Visitors to the Andalusian city of Seville during the Feria de Abril will be struck at first by the sight of young Spanish women clattering past on motorscooters in bright frilly flamenco dresses. It's like arriving in Germany and seeing everyone dressed in Dirndls.
In fact the Feria is a bit like the Spanish version of the Oktoberfest. The party is the essence of Andalusian Spain, just like the Munich festival celebrates Bavarian traditions.
At its peak during the final three days, up to a million visitors flock to the Feria each day.
The Feria began in 1847 as a livestock fair which turned into an annual event. The cattle, horse and farming tool traders and handlers at the fair partied the night away and the local Sevillians noticed they were having a good time and joined them. The festival grew from there, partly as a way to celebrate spring and the Resurrection after the Easter Holy Week.
Giant Film Set
The huge festival ground, a short bus ride from the city center, is dazzingly colorful and resembles a giant film stage. It is criss-crossed by rows of striped canvas pavilions, and paper lanterns throw shadows on the ground in the bright Andalusian sun.
Elegant horse-drawn carriages bearing Sevillanas in their flounced dresses rattle along the cobbled streets between the tents. Posses of men in traditional ranchers' outfits with round cowboy hats parade around the fairground, some with Sevillanas sitting side-saddle behind them. Children ride past on horses several sizes too big for them.
The pavilions are full of people dancing flamenco, sipping sherry, clapping and singing. The colors intensify with the setting sun, the dancing grows wilder and the whole city pours to the fiesta. Most of the pavilions -- there are over 1,000 of them -- are privately run by families, local companies, clubs and organizations. There are large public pavilions too selling sherry and dodgy-looking tapas.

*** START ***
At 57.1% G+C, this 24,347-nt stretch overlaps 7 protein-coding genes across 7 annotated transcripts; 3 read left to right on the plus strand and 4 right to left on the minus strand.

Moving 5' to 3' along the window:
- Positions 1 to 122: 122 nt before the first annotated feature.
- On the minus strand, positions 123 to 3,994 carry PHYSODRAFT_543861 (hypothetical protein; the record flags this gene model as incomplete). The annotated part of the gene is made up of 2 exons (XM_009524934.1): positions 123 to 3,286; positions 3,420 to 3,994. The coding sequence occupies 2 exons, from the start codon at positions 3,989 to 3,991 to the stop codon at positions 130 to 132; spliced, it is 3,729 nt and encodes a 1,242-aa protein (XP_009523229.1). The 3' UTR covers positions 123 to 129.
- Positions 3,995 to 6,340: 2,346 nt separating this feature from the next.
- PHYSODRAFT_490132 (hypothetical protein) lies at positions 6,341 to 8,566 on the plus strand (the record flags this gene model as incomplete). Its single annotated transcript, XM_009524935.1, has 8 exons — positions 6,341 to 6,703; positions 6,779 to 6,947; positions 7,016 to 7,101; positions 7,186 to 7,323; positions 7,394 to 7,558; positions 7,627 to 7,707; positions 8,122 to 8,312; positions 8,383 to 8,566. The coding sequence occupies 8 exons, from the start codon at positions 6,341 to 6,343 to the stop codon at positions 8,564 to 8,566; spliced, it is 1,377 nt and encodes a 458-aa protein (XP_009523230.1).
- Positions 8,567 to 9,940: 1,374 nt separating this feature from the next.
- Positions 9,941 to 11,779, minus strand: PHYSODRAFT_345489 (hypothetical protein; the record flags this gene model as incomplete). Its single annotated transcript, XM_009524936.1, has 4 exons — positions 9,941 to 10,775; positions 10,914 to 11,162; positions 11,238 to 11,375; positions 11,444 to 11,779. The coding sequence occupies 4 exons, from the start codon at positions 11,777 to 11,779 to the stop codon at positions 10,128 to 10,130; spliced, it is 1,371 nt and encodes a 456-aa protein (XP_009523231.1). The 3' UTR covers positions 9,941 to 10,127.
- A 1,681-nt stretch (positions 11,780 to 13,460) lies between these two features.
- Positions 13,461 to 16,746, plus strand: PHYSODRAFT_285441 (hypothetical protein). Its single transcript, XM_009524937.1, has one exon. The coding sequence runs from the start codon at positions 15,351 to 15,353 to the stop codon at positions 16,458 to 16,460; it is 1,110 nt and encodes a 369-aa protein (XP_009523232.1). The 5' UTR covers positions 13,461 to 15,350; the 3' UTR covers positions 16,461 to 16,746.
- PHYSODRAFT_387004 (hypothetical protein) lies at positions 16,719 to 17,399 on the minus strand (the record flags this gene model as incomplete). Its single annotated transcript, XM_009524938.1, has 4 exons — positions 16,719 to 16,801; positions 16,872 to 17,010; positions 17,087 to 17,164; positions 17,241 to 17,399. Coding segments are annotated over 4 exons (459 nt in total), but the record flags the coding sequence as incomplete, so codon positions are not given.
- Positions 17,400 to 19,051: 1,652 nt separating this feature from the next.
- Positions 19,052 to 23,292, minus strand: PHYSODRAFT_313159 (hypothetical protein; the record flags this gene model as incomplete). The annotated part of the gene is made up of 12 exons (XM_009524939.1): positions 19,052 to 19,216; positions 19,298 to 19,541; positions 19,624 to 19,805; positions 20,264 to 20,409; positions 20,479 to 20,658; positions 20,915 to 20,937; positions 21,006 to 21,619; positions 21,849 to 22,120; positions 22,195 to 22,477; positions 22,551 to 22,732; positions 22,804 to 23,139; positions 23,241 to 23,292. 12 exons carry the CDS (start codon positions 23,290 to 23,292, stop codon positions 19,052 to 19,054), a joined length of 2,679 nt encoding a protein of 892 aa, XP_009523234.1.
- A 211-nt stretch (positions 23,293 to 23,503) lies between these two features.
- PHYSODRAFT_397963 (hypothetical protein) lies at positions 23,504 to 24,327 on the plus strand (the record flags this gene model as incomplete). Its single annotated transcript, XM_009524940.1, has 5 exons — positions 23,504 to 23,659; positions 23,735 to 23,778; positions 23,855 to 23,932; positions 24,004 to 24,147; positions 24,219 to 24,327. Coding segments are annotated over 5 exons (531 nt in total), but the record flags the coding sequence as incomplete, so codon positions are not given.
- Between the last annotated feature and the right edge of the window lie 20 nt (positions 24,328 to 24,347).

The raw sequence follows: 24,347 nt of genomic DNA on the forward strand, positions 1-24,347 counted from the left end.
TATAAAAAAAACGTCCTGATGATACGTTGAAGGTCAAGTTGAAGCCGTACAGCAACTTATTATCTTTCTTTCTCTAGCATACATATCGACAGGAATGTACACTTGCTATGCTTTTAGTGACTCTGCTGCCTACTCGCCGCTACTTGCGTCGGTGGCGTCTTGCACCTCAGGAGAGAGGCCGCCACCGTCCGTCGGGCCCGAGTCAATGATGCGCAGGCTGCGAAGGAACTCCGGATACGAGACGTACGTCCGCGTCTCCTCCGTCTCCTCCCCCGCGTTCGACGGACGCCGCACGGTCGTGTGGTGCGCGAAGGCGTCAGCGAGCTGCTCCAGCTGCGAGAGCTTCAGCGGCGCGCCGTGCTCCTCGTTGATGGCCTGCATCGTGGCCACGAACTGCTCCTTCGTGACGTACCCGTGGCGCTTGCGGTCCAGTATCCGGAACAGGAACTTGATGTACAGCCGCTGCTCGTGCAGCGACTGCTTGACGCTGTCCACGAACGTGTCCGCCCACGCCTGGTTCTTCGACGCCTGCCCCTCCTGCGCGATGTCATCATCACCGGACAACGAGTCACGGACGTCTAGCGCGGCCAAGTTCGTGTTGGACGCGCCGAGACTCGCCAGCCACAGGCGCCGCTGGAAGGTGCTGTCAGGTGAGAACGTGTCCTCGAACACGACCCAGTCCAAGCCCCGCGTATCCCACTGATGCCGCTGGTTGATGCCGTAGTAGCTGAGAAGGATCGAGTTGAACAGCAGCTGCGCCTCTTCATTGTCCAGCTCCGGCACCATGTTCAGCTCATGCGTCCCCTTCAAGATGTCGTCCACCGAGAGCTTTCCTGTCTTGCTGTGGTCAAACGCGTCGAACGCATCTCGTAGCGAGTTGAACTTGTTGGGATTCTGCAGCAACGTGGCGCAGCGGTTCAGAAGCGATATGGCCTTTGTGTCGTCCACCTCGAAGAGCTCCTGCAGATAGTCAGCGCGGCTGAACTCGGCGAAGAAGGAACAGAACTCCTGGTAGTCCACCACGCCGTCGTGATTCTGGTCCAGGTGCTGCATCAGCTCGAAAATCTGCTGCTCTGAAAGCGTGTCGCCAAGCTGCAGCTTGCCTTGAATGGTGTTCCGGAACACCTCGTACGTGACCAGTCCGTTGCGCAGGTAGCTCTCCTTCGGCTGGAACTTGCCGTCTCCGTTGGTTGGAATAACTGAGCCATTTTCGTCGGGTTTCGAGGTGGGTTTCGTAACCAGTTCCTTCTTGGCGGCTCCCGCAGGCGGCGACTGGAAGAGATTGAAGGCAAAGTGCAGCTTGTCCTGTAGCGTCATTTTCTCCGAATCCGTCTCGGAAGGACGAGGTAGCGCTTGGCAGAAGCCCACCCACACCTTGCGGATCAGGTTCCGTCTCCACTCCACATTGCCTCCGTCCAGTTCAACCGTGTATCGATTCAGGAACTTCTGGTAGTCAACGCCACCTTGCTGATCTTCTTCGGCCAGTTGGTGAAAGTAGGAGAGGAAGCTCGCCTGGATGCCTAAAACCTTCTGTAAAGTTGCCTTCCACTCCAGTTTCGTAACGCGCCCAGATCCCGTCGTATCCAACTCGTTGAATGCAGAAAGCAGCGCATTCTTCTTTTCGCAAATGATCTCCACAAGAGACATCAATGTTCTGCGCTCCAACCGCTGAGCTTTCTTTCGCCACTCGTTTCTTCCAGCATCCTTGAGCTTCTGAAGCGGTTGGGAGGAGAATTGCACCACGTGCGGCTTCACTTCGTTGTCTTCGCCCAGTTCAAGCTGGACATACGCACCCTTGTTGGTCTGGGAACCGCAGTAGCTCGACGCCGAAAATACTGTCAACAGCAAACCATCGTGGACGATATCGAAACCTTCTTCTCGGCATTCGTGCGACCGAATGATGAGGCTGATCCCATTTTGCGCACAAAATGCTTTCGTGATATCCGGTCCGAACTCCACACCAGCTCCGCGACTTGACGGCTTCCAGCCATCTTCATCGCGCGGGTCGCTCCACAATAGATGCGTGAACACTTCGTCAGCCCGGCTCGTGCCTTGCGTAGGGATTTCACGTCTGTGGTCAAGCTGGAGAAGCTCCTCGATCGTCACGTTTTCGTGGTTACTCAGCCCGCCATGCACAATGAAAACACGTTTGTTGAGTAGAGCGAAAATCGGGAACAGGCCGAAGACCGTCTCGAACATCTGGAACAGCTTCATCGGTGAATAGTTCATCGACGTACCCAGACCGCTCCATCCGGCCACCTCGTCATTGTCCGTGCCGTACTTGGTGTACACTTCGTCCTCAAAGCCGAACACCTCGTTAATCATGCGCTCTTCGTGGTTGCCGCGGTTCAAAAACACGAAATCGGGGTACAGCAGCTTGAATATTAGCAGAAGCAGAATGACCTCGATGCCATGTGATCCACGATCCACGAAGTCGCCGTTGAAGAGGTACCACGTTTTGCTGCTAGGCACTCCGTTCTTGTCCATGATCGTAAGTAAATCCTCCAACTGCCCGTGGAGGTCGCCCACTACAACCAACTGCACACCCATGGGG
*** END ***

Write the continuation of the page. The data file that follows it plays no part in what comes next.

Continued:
The Feria isn't just about dancing and sherry drinking though. It also marks the start of the Andalusian bullfighting season. This part of the festival takes place in the center of town in the whitewashed 18th century Maestranza bullring. With its red wooden fencing and stone arches, it is regarded as one of the finest in the world.
A trumpet heralds the start of the fight and half a ton of bulging muscle gallops into the afternoon sun in a cloud of dust, snorting with fury and looking for trouble. The bulls are bred to be aggressive and have been known to charge at elephants, cars and even trains.
In his 1932 bullfighting homage "Death in the Afternoon," Ernest Hemingway describes the bullfight as an "artistic spectacle" and "modern sculpture."
It's undeniably aesthetic: The matador in his glittering "suit of lights" swirling his scarlet cloth to steer the bull into dangerously close passes (each one accompanied by a guttural "Olé" from the crowd), the deep shadows they both cast on the pristine ochre sand, the colorful darts rammed into the bull's neck by the quick-footed banderilleros to weaken him, even the dark blood glistening on his hide. It's like a tragic opera.